Domain Name Hijacking & Theft: Trademarked Domain Theft

Domain names are becoming “hot” property – as in *theft* for resale. More and more companies are finding they cannot get their trademarked names as a domain name because so few good names are left. But sometimes it’s outright extortion as when a Fortune 500 company name is reserved by someone that has no intention of developing a site under the domain, but simply “parks” it somewhere and waits to be contacted by the big boys to purchase the name for astronomical fees.

A more lucrative market for domain names exists in short, memorable generic names like Loans.com or Homes.com which can apply to an entire industry as can be seen in recent news.

One of the lesser known and more frustrating issues is when a small business name or new product domain name is reserved by someone hoping to make a buck or two. Here’s a question faced by small business owners getting started online.

“I’ve trademarked a name, but the domain name is taken, it was reserved by another company right after I registered my trademark. Do I have a legal right to the domain name?”

It discusses legal issues and cites two cases that have been taken to court over domain name hijacking.

People who do this may be doing it intentionally or innocently, but generally, you don’t have a case unless you’ve got a long established use of the trademarked name and can prove that the registrant was intending to extort excessive fees from you in the hopes you’d buy the name back from them.

You can take it to court if you like, but it’s not likely to do you any good unless you can prove that the registrant had the intent to squat on the name and not use it, hoping that you would be willing to pay excessively to get it back.

Still, the case may cost you more than it’s worth.

This is an unresolved battle with more and more companies. Until laws are passed (not likely) there will be no way to protect a domain name other than being the first one to reserve it. You may have a case if they are harming your business in some way by the inappropriate use of that name. But if they are simply using for another purpose, you might consider selling them the trademark instead. 😉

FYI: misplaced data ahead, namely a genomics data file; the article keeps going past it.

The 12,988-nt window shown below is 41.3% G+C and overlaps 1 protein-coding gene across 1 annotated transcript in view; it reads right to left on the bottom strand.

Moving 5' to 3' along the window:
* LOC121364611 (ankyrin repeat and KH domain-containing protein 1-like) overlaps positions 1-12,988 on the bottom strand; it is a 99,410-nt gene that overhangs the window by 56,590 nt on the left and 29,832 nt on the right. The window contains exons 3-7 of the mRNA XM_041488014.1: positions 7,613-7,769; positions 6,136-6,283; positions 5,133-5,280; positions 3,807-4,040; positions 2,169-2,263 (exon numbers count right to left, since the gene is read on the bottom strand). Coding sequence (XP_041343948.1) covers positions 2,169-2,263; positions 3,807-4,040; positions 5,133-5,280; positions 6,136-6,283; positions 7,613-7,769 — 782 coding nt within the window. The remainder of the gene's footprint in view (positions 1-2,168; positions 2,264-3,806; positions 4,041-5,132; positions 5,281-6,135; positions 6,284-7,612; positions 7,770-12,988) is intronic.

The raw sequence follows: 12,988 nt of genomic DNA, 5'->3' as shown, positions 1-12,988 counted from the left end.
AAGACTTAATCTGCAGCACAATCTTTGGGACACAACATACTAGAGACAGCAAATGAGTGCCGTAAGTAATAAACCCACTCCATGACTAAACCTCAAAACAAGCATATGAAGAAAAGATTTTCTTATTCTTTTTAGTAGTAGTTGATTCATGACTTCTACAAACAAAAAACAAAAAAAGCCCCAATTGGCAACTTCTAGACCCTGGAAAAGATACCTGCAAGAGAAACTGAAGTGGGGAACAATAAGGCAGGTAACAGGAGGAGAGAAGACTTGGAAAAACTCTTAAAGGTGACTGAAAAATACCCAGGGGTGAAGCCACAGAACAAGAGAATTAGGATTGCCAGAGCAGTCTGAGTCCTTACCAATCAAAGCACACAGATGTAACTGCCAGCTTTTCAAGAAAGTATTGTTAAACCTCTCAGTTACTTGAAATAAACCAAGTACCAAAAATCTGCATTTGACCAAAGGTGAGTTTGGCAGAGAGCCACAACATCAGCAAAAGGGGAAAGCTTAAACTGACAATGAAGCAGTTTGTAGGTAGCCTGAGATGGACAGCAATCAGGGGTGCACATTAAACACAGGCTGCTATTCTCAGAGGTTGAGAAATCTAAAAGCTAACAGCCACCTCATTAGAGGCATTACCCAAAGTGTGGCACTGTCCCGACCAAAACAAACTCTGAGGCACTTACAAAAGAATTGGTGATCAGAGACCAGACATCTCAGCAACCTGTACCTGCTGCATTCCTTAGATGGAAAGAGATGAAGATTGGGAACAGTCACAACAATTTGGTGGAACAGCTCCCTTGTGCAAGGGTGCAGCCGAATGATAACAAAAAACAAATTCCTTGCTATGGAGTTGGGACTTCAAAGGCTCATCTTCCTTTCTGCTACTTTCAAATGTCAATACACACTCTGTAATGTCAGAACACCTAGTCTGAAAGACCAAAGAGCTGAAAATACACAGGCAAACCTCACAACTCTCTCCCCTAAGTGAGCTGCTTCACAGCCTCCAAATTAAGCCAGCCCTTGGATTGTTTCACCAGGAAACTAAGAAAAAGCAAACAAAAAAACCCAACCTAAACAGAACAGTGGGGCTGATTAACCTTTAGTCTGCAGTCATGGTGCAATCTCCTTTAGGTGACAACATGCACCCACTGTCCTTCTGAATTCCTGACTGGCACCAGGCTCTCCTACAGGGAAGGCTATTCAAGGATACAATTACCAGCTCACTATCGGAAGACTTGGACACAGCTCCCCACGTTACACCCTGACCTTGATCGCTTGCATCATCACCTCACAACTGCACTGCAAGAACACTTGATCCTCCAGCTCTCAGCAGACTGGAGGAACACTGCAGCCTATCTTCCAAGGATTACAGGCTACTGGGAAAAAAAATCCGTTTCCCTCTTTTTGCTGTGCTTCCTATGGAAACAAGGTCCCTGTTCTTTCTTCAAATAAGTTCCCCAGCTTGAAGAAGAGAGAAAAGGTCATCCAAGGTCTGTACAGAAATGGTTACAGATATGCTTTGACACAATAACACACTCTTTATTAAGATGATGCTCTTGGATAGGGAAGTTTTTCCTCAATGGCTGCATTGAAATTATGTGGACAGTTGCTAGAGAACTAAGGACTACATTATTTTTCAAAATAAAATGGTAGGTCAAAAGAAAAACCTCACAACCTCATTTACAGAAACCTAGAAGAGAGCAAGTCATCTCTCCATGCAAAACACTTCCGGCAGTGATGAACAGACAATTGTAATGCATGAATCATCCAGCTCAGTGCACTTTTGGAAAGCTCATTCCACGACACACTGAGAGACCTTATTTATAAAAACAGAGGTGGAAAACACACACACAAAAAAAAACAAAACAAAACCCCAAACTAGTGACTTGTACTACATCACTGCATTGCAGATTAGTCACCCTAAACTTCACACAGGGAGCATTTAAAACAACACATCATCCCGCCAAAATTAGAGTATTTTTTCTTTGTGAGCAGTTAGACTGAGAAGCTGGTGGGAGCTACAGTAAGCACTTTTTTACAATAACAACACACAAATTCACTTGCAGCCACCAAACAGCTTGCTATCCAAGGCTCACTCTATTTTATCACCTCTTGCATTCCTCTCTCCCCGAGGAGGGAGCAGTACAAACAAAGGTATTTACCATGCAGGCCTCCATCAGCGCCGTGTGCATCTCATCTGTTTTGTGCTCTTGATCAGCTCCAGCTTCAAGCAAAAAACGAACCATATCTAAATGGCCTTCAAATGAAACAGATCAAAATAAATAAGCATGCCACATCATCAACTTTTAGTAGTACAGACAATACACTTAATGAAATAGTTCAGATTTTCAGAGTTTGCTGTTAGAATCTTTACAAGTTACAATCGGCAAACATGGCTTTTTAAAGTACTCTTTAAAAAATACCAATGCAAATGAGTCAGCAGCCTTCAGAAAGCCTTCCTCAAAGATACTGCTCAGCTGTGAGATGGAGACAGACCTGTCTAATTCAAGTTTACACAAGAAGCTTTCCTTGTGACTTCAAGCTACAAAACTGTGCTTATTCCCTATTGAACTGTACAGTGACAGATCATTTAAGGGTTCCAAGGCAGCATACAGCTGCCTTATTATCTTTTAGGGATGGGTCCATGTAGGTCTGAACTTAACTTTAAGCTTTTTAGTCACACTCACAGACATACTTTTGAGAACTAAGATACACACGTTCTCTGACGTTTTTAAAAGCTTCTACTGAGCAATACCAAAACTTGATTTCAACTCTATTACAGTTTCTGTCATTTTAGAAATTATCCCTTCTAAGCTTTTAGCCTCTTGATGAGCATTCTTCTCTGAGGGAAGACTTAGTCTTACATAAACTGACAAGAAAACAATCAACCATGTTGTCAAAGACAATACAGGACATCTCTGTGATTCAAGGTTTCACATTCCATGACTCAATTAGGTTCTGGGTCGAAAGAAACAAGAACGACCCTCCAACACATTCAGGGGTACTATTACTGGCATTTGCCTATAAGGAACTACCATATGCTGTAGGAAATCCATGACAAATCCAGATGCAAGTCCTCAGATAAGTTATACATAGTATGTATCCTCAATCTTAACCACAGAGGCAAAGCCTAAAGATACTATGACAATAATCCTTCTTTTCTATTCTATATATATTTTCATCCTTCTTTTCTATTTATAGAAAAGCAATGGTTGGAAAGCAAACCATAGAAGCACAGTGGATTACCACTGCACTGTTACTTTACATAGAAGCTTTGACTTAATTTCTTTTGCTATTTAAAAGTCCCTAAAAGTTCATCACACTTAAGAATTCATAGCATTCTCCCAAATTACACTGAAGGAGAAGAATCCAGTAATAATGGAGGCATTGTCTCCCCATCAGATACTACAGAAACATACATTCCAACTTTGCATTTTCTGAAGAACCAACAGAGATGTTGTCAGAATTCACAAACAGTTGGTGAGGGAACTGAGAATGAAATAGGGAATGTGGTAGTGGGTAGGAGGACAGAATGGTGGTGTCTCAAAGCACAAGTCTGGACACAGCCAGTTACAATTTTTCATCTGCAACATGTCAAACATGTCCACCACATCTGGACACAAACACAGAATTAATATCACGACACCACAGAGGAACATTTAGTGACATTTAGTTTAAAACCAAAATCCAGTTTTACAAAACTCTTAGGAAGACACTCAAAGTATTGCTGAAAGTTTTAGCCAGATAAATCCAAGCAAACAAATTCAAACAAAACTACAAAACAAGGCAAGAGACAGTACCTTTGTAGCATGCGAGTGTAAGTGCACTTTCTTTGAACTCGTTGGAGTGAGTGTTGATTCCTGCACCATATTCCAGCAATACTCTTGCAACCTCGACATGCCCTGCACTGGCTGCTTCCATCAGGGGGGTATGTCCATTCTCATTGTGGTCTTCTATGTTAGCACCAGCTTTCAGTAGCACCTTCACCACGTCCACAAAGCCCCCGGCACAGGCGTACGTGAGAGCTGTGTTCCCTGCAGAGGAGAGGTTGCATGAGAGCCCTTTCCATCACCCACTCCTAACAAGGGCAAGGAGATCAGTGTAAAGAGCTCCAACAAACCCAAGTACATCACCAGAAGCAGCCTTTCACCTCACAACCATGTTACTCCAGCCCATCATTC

Contact the registrant of www.your-trademark.com to see who it is, there’s a way to find the registered owner by going to this address and typing in the domain name.

If your domain name is already taken, search the WHOIS database to see who owns it!

It will return a registrant name, host name and the name servers. You might consider contacting them and simply explaining your trademark situation, your desire to own the name and then simply ask if they would consider a reasonable solution. Possibly something as simple as a suggestion that you’d like to avoid a court battle and make it worth their time to sell it to you by offering twice what they paid for it.

If they have not spent large sums developing a branding strategy for the name, they may be willing to give it up. If it’s only few months old it may be possible that they haven’t begun to develop their site or their strategy yet. You may be assuming the worst but then be confronted with a friendly and accommodating person willing to look for an equitable solution!

Good luck with your own names and trademarks!
This article was written in August 2002

Mike Banks Valentine

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Search Engine Specialist - 12 year veteran SEO with multiple top 20 ComScore properties publishing experience. Enterprise level across international, mobile, and social media spheres. Advisor to startups for pre-launch optimization and ongoing SEO consulting.

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